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Peer Review provides a quarterly briefing on emerging
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Review, Spring 2009, Volume 11, Number 2
What Is It and How Do We Measure It?
This Peer Review addresses specific challenges faculty are facing in the classroom today. It explores issues related to developing collaborative and hands-on learning opportunities, research on the relationship between expectations and achievement, and ways to teach about controversial subjects and issues that challenge students' deeply held beliefs.
table of contents is below, with links to full online articles
where applicable. If you would like to order
multiple copies for a faculty workshop or campus office,
we offer bulk
discounts for purchases of eleven or more copies.
From the Editor
Shelley Johnson Carey
"This issue of Peer Review explores the topic of good teaching, not in terms of popularity or students' own assessments, but in terms of research and practice. In a range of articles, from a report on establishing a new teaching center to insightful advice on effective teaching methods, the journal addresses the challenges faculty face in the classroom today."
Connecting Beliefs with Research on Effective Undergraduate Education
Ross Miller, Berkeley College
"AAC&U's advocacy for higher levels of learning for all students is not misplaced. Education research demonstrates that we can improve student learning - sometimes dramatically - and that maintaining idealistic and inclusive beliefs about and goals for higher education is perfectly reasonable."
Effective Teaching to Counter Misinformation and Negative Stereotypes: The Example of Islam
Jack Meacham, University at Buffalo–State University of New York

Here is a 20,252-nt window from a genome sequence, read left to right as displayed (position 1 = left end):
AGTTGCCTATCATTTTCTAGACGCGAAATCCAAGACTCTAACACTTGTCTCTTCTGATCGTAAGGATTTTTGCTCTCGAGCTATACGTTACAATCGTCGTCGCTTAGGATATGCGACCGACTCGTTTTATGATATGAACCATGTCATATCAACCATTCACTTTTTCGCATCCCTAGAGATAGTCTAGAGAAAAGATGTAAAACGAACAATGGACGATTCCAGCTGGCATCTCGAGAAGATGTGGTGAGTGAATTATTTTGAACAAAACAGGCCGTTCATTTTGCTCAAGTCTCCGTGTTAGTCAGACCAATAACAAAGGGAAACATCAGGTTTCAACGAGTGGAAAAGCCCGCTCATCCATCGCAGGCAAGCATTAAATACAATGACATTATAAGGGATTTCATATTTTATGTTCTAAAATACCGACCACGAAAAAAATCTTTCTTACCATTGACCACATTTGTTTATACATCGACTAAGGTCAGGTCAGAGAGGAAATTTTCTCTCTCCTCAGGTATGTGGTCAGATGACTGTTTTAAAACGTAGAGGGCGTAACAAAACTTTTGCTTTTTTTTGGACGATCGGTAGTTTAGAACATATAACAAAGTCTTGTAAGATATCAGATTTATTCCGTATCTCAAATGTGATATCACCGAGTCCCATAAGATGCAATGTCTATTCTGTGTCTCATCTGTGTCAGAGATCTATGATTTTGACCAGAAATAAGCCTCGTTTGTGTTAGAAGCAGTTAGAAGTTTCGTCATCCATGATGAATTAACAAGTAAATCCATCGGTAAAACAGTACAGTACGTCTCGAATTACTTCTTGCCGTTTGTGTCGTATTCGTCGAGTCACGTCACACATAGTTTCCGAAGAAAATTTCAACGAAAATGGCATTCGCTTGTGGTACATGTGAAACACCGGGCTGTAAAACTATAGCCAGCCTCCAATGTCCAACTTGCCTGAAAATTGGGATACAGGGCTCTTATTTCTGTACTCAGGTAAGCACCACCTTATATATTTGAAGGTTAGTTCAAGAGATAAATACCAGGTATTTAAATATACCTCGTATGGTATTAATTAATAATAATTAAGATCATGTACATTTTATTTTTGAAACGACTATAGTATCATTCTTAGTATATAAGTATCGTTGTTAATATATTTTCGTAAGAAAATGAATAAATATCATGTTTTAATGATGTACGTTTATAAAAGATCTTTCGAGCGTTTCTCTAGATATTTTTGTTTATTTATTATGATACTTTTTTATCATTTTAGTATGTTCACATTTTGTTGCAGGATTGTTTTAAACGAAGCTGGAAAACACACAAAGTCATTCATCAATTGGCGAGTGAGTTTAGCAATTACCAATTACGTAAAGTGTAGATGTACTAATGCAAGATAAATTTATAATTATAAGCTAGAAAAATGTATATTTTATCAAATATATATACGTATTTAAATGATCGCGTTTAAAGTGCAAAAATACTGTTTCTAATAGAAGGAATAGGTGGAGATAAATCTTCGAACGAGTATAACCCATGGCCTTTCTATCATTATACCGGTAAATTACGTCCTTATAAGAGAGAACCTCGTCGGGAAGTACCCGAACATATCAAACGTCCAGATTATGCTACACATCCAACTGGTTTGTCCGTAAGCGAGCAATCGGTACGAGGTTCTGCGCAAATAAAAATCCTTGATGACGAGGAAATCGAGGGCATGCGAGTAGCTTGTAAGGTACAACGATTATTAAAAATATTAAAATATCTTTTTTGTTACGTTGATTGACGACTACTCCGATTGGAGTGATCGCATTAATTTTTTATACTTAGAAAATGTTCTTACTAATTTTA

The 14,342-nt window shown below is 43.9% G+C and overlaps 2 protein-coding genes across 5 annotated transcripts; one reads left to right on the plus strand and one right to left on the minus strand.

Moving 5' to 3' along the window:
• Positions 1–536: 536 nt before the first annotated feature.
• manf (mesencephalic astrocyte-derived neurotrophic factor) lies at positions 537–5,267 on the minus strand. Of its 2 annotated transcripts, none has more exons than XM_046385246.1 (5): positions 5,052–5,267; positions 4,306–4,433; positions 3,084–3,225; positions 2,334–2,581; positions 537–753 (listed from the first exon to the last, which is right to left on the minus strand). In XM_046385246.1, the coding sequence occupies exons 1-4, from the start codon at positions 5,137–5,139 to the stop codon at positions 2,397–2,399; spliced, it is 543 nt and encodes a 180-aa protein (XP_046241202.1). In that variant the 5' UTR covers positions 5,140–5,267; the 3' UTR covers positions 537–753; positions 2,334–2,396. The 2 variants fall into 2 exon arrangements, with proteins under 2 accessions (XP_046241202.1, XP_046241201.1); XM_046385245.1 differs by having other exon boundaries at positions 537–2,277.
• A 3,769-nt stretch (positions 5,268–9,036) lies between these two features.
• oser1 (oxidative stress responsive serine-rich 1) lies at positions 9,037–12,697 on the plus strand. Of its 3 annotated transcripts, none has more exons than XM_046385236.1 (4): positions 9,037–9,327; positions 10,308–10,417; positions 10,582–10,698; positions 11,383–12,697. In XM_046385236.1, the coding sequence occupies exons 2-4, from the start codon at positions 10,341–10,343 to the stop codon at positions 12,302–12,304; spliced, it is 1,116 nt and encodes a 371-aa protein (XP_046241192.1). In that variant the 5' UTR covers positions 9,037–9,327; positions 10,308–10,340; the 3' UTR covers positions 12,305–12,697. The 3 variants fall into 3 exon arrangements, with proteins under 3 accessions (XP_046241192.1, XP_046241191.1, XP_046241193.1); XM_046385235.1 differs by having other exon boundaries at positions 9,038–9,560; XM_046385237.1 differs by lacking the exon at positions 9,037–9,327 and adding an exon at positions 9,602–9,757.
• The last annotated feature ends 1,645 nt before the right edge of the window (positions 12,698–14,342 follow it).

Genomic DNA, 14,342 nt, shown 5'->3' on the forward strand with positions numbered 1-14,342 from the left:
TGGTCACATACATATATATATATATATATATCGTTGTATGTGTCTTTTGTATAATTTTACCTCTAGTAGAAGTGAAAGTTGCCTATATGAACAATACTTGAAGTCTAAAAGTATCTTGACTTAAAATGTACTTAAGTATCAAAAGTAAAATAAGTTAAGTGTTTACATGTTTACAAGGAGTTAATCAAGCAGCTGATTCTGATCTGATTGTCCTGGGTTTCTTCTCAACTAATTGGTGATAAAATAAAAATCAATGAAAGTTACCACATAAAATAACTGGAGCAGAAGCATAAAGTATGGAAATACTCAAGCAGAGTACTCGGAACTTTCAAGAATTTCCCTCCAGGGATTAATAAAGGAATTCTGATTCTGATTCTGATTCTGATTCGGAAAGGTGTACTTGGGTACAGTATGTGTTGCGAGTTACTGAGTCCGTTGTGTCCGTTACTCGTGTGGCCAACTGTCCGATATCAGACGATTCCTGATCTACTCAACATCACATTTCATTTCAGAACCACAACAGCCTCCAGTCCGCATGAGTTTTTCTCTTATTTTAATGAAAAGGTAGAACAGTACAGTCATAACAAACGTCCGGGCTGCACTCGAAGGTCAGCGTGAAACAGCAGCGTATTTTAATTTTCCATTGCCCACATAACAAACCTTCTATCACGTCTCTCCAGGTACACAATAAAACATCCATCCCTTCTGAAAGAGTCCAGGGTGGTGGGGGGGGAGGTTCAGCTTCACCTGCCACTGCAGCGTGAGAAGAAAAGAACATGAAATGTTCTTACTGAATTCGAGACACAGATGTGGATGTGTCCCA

Supporting Faculty through a New Teaching and Learning Center
Charlene D’Avanzo, Hampshire College (print only)
High-Impact Practices: Applying the Learning Outcomes
Literature to the Development of Successful Campus Programs
Jayne Brownell, Hofstra University, and Lynn E. Swaner, C.W. Post Campus, Long Island University (print only)
Understanding Great Teaching
Ken Bain and James Zimmerman, Montclair State University
"Without some definitions, all attempts to improve teaching wander aimlessly in a sea of conflicting ambitions. In this essay, we offer a way across those troubled waters. With a definition of good teaching clearly in mind, we can then offer some insights into how the best teachers achieve them."
Becoming an Effective Teacher Using Cooperative Learning: A Personal Odyssey
Barbara Millis, University of Texas–San Antonio
"Unlike the other contributors in this issue, I would like to take a more reflective approach to what constitutes effective teaching based on my twenty-seven years in faculty development and, perhaps more pointedly, based on my evolving journey in the classroom."
My Most Important Teaching Tool
Louis Schmier, Valdosta State University
"My mind also pondered a question that had been posed to me by a professor from another institution. 'Dr Schmier,' she asked, 'what is your most important pedagogical tool?'"